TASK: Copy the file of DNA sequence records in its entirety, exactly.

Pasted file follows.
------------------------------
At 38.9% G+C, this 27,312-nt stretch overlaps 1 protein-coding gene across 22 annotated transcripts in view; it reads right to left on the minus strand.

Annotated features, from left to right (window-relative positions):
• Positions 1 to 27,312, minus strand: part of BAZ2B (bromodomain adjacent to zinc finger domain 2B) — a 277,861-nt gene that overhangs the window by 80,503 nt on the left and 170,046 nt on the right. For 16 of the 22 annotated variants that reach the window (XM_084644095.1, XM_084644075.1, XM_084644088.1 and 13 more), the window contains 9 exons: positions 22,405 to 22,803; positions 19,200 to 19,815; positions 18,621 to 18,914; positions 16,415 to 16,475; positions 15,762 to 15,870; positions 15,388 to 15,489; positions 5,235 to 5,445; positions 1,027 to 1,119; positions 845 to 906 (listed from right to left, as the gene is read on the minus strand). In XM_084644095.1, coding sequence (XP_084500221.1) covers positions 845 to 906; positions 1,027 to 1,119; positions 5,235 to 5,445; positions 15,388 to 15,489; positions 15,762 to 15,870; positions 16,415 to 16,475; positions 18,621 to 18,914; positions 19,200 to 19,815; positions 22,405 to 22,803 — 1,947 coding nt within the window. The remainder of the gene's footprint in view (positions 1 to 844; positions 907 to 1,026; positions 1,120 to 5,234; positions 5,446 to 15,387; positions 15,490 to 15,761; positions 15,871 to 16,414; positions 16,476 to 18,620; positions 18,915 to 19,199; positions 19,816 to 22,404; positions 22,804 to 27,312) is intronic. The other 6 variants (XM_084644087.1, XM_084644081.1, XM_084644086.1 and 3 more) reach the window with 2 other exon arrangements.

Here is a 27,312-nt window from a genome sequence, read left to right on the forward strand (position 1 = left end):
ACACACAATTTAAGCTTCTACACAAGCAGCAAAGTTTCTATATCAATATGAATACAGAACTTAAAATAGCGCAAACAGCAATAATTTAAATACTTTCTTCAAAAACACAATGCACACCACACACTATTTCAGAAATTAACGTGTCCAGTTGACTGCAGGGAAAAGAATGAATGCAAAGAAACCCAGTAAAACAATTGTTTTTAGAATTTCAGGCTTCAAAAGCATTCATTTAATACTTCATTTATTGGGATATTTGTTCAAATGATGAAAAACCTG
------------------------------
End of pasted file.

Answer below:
At 38.9% G+C, this 27,312-nt stretch overlaps 1 protein-coding gene across 22 annotated transcripts in view; it reads right to left on the minus strand.

Annotated features, from left to right (window-relative positions):
• Positions 1 to 27,312, minus strand: part of BAZ2B (bromodomain adjacent to zinc finger domain 2B) — a 277,861-nt gene that overhangs the window by 80,503 nt on the left and 170,046 nt on the right. For 16 of the 22 annotated variants that reach the window (XM_084644095.1, XM_084644075.1, XM_084644088.1 and 13 more), the window contains 9 exons: positions 22,405 to 22,803; positions 19,200 to 19,815; positions 18,621 to 18,914; positions 16,415 to 16,475; positions 15,762 to 15,870; positions 15,388 to 15,489; positions 5,235 to 5,445; positions 1,027 to 1,119; positions 845 to 906 (listed from right to left, as the gene is read on the minus strand). In XM_084644095.1, coding sequence (XP_084500221.1) covers positions 845 to 906; positions 1,027 to 1,119; positions 5,235 to 5,445; positions 15,388 to 15,489; positions 15,762 to 15,870; positions 16,415 to 16,475; positions 18,621 to 18,914; positions 19,200 to 19,815; positions 22,405 to 22,803 — 1,947 coding nt within the window. The remainder of the gene's footprint in view (positions 1 to 844; positions 907 to 1,026; positions 1,120 to 5,234; positions 5,446 to 15,387; positions 15,490 to 15,761; positions 15,871 to 16,414; positions 16,476 to 18,620; positions 18,915 to 19,199; positions 19,816 to 22,404; positions 22,804 to 27,312) is intronic. The other 6 variants (XM_084644087.1, XM_084644081.1, XM_084644086.1 and 3 more) reach the window with 2 other exon arrangements.

Here is a 27,312-nt window from a genome sequence, read left to right on the forward strand (position 1 = left end):
ACACACAATTTAAGCTTCTACACAAGCAGCAAAGTTTCTATATCAATATGAATACAGAACTTAAAATAGCGCAAACAGCAATAATTTAAATACTTTCTTCAAAAACACAATGCACACCACACACTATTTCAGAAATTAACGTGTCCAGTTGACTGCAGGGAAAAGAATGAATGCAAAGAAACCCAGTAAAACAATTGTTTTTAGAATTTCAGGCTTCAAAAGCATTCATTTAATACTTCATTTATTGGGATATTTGTTCAAATGATGAAAAACCTG